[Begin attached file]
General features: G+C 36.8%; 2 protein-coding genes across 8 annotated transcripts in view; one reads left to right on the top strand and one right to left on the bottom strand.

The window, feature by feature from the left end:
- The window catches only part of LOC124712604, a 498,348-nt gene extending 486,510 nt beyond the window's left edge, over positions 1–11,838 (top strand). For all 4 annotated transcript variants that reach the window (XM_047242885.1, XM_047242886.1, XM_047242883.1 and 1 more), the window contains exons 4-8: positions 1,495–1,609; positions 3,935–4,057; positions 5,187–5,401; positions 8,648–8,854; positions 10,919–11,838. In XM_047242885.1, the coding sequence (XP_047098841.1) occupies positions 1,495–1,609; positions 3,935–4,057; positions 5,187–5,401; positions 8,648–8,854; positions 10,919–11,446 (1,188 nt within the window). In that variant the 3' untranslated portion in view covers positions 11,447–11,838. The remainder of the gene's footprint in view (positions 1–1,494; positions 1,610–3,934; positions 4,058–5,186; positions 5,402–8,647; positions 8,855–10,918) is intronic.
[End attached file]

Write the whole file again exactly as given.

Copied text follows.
General features: G+C 36.8%; 2 protein-coding genes across 8 annotated transcripts in view; one reads left to right on the top strand and one right to left on the bottom strand.

The window, feature by feature from the left end:
- The window catches only part of LOC124712604, a 498,348-nt gene extending 486,510 nt beyond the window's left edge, over positions 1–11,838 (top strand). For all 4 annotated transcript variants that reach the window (XM_047242885.1, XM_047242886.1, XM_047242883.1 and 1 more), the window contains exons 4-8: positions 1,495–1,609; positions 3,935–4,057; positions 5,187–5,401; positions 8,648–8,854; positions 10,919–11,838. In XM_047242885.1, the coding sequence (XP_047098841.1) occupies positions 1,495–1,609; positions 3,935–4,057; positions 5,187–5,401; positions 8,648–8,854; positions 10,919–11,446 (1,188 nt within the window). In that variant the 3' untranslated portion in view covers positions 11,447–11,838. The remainder of the gene's footprint in view (positions 1–1,494; positions 1,610–3,934; positions 4,058–5,186; positions 5,402–8,647; positions 8,855–10,918) is intronic.